This was certainly not the last occasion that rioting occurred at Moreton Pinkney, nor the last time that the Prestidges and Talbots were in court. However, the background to this ‘lawlessness’ was the enclosure of common land in Moreton Pinkney at the beginning of the nineteenth century and the replacement of the Old Poor Law, which had supported needy villagers in their own homes, with the New Poor Law and with it the workhouse. Some of the violence was the direct result of villagers, including the Prestidges and the Talbots, attempting to assert what they perceived as their traditional rights, including rights over property, against improving farmers and reforming clergymen like Mozley. Poverty, more than criminality, was the scourge of the lace villages. The 1840s and 50s were desperate times, and we can hear an echo of that in the heartfelt plea of Sarah Prestidge, wife of one of the men sentenced for the Catshanger robbery, before the magistrates in February 1857, where she was charged with failing to support her family. A widow aged just 36 (William Prestidge had died in prison at Gibraltar in 1856), she replied:
I have no means of supporting my children. There are four of them; three girls and a boy… I have been in Northampton gaol before for not maintaining the children. I wrote to the Poor Law Commissioners in London, and the case was referred to the Brackley Board. I cannot maintain my children. I have regular work three days a week in the minister’s house. If I had relief equal to other widows with families I would try and maintain my children out of the Union [workhouse]. If I had the same relief as Phillis Talbot I would try… I had sooner die under a furze bush than go into the workhouse. I had rather go to gaol. There is little difference between them. In the gaol you are by yourself, but in the workhouse you have rough company. I had rather have my children with me at home than go to gaol, but I won’t go to the Union. When I was at the workhouse I was separated from my children. I saw them at meals certainly, but we were not allowed to speak to one another, we may as well not see them, if we are not allowed to speak to them. The boys you don’t see more than once a week. In the workhouse very simple things are called bad behaviour, and my daughter was shut up in a dark room. The food is not good at the workhouse, and not good at the gaol; there is very little difference between them. I am not fond of the gaol, but I would leave England rather than go to the Union.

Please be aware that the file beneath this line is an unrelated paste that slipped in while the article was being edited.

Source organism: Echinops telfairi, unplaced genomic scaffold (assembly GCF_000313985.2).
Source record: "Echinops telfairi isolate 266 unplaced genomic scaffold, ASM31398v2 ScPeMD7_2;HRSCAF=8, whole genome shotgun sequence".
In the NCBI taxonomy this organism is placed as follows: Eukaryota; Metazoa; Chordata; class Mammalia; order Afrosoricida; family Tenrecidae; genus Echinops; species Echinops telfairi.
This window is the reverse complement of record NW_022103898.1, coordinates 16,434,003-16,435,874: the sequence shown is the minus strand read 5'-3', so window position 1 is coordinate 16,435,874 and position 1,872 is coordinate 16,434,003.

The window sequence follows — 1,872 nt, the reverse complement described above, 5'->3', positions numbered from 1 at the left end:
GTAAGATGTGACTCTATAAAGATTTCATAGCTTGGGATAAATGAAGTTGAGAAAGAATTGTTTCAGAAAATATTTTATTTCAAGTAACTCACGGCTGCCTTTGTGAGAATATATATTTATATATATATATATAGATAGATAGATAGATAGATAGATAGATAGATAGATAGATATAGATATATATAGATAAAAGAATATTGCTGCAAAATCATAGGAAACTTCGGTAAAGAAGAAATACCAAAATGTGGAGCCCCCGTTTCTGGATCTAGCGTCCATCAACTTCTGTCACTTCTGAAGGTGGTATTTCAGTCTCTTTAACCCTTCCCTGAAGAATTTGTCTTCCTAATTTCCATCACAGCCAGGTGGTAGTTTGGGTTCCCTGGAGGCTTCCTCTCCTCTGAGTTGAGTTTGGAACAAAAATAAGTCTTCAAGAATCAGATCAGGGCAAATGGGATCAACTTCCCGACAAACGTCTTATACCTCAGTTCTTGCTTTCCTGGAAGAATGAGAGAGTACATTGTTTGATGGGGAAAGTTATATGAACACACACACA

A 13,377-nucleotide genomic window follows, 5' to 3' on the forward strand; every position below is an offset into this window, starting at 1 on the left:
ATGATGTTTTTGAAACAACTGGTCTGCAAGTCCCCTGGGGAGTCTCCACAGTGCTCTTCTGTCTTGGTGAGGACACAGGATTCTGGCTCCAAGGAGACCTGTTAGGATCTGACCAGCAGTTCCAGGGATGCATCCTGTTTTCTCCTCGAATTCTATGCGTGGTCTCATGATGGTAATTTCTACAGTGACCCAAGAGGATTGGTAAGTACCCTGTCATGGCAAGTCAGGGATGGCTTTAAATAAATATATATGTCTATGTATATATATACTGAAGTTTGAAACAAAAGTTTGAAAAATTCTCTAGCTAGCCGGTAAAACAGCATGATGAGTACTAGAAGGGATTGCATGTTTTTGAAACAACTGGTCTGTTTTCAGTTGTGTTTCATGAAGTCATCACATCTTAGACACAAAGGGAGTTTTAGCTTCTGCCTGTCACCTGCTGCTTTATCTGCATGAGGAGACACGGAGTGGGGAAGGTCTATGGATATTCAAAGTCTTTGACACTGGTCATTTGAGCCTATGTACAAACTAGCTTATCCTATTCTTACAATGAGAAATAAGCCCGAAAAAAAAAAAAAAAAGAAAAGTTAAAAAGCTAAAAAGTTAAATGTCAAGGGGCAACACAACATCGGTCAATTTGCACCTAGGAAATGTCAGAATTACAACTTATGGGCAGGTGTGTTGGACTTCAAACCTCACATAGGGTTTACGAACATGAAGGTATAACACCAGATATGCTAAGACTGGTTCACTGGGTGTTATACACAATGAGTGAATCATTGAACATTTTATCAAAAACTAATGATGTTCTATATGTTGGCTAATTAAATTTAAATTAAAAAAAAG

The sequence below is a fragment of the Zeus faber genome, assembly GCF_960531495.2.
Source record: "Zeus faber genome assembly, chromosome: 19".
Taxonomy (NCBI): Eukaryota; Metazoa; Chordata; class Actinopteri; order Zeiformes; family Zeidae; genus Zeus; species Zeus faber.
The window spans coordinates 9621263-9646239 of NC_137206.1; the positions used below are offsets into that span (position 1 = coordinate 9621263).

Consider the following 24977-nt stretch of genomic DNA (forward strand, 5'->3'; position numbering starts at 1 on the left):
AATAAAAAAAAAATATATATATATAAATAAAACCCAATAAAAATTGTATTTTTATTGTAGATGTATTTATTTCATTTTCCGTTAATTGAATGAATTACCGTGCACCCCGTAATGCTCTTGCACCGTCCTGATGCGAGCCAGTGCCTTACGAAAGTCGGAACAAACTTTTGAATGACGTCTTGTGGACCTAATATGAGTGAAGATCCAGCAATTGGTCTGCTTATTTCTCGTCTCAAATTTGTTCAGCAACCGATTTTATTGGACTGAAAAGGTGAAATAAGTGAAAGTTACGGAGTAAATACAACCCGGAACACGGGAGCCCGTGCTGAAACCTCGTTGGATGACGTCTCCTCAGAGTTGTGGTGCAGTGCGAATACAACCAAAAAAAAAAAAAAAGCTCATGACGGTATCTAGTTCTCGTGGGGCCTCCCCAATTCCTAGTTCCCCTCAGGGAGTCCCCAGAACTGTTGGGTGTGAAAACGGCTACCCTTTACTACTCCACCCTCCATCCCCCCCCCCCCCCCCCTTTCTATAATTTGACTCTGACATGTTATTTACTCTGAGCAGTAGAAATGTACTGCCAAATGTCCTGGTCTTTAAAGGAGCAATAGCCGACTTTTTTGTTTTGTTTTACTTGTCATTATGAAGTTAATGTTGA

Reverend Thomas Mozley, Reminiscences Chiefly of Towns, Villages and Schools (London: Longmans, Green and Co., 1885), vol. 2, pp. 200, 396.
 ‘Disorderly Conduct and Rioting at Moreton Pinkney’, Banbury Advertiser 3 September 1857, p. 4.
 Mozley, Reminiscences, vol. 2, pp. 201-2.
 Mozley, Reminiscences, vol. 2, pp. 223-4.
 Mozley, Reminiscences, vol. 2, p. 227.
 Mozley, Reminiscences, vol. 2, pp. 250-2.
 Oxfordshire Chronicle and Berks and Bucks Gazette, 23 December 1848.
 Or so said Colonel Cartwright at the Northampton Quarter Sessions on 5 April 1854: Northampton Mercury 8 April, 1854, p. 3.
 Northampton Mercury 10 March 1849, p. 4. For more on their various fates see Joan Proud, ‘Round up the Usual Suspects!’, Convict Links 15:3 (July 2001).
 Banbury Guardian, 12 September, 1850, p. 2.
 See, for example, the court case arising out of ‘Guy Fawkes Day at Moreton Pinkney’, Banbury Guardian 28 November 1861, p. 3.
 Banbury Guardian 12 February 1857, p. 3.